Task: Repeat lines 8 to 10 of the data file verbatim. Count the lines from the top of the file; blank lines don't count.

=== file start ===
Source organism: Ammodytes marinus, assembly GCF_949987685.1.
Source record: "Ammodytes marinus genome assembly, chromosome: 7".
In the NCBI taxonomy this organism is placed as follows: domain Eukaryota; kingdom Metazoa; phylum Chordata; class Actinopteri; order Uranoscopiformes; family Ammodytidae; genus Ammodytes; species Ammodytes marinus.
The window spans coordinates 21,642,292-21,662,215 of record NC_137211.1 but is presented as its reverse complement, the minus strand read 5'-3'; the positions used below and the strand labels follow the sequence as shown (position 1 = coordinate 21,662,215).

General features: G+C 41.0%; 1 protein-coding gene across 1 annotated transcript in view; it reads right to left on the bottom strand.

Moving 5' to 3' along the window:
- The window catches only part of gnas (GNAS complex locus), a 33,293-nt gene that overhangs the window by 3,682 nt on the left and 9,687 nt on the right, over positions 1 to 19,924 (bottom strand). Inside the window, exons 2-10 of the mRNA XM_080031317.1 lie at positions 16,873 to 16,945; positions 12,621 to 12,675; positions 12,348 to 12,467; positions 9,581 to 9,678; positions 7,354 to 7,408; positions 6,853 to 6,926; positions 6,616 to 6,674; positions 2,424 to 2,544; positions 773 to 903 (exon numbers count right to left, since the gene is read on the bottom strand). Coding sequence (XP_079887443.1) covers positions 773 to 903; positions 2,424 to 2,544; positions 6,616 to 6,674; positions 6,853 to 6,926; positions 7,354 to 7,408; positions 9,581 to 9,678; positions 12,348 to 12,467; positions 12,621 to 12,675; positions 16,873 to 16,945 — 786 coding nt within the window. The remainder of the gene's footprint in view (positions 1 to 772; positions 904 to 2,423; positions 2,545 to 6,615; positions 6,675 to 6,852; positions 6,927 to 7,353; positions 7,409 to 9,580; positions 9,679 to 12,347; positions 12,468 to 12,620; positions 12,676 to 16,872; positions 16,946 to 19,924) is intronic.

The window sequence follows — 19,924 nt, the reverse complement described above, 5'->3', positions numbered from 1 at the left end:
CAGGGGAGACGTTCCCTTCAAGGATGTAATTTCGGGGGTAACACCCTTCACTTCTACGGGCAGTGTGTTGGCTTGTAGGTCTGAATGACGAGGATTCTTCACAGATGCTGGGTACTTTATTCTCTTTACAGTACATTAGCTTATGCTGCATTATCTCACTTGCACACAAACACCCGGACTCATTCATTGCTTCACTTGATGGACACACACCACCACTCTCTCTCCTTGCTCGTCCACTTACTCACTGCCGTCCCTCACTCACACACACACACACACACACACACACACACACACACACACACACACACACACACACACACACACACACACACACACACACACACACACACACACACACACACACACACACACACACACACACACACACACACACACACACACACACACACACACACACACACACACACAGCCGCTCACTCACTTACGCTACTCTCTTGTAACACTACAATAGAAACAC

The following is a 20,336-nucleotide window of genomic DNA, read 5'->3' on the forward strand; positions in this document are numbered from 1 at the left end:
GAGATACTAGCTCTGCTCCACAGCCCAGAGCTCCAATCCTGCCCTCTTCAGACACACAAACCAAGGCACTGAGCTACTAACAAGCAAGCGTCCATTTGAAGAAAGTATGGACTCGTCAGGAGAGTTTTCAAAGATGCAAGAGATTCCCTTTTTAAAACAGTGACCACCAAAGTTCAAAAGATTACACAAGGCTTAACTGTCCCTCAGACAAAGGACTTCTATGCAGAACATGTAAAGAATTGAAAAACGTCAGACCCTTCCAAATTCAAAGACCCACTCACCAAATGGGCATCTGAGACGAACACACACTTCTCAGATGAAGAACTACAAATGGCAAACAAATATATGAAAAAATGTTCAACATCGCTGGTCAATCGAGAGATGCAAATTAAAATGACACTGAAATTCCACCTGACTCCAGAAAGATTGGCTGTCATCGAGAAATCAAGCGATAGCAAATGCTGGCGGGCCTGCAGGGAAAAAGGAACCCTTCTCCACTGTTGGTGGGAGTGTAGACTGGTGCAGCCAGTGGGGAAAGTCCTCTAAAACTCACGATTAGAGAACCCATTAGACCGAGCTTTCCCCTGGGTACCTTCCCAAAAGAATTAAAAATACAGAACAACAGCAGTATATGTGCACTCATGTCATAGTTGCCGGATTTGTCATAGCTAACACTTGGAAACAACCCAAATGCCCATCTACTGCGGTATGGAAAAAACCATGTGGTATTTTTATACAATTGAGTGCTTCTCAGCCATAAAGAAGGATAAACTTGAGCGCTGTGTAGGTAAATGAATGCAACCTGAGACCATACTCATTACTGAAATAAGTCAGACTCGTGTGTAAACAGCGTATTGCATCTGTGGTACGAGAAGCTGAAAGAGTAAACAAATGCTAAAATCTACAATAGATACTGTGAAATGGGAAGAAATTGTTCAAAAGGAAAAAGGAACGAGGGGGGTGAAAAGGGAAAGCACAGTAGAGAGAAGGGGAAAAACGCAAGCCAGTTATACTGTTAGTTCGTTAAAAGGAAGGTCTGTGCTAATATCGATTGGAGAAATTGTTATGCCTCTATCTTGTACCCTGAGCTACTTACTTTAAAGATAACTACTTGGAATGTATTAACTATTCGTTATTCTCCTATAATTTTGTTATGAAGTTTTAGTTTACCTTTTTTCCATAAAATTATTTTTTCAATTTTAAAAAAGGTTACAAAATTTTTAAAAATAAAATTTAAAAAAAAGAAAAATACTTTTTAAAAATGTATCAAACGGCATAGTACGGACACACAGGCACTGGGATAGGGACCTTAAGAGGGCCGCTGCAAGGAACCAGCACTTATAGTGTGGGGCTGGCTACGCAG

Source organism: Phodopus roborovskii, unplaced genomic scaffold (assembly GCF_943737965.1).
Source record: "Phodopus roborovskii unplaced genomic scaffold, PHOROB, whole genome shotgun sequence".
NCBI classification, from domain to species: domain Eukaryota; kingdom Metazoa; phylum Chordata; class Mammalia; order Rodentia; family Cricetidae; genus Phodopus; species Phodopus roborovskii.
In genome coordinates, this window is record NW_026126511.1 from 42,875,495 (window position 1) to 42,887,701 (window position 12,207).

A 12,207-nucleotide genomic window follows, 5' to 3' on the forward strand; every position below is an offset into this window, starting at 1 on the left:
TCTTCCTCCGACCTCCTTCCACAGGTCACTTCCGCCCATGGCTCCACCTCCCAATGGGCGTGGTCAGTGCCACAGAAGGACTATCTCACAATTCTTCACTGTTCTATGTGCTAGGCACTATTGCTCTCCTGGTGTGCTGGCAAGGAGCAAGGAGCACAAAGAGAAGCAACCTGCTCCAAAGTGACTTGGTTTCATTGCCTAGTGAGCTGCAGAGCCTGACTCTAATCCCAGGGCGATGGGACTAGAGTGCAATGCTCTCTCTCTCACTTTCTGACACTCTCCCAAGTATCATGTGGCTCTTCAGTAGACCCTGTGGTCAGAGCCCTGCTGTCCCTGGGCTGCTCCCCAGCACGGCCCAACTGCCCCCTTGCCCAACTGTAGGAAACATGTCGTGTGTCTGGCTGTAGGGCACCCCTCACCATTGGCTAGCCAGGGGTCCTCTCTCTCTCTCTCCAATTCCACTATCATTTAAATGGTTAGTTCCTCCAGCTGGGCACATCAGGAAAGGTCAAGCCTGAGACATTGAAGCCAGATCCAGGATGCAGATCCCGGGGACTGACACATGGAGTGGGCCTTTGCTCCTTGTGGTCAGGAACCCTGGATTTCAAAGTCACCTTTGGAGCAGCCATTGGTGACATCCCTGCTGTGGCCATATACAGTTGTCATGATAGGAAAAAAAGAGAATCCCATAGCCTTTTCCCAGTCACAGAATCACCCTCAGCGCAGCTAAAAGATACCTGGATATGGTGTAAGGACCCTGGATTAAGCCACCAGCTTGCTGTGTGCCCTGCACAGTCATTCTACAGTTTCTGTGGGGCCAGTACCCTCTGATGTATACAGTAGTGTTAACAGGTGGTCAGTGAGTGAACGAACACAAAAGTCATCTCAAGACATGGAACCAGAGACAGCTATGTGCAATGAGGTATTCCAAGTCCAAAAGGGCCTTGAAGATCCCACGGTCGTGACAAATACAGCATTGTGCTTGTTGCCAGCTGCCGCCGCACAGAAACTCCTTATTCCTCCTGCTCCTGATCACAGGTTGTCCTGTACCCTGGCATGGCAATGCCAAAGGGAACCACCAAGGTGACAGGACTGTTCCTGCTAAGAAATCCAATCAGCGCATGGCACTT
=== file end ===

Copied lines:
The window sequence follows — 19,924 nt, the reverse complement described above, 5'->3', positions numbered from 1 at the left end:
CAGGGGAGACGTTCCCTTCAAGGATGTAATTTCGGGGGTAACACCCTTCACTTCTACGGGCAGTGTGTTGGCTTGTAGGTCTGAATGACGAGGATTCTTCACAGATGCTGGGTACTTTATTCTCTTTACAGTACATTAGCTTATGCTGCATTATCTCACTTGCACACAAACACCCGGACTCATTCATTGCTTCACTTGATGGACACACACCACCACTCTCTCTCCTTGCTCGTCCACTTACTCACTGCCGTCCCTCACTCACACACACACACACACACACACACACACACACACACACACACACACACACACACACACACACACACACACACACACACACACACACACACACACACACACACACACACACACACACACACACACACACACACACACACACACACACACACACACACACACACACACACAGCCGCTCACTCACTTACGCTACTCTCTTGTAACACTACAATAGAAACAC

The following is a 20,336-nucleotide window of genomic DNA, read 5'->3' on the forward strand; positions in this document are numbered from 1 at the left end: